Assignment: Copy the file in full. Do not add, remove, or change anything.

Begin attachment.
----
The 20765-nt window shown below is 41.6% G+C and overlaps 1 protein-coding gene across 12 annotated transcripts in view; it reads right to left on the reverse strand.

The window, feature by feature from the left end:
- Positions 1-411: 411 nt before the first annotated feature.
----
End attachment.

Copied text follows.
The 20765-nt window shown below is 41.6% G+C and overlaps 1 protein-coding gene across 12 annotated transcripts in view; it reads right to left on the reverse strand.

The window, feature by feature from the left end:
- Positions 1-411: 411 nt before the first annotated feature.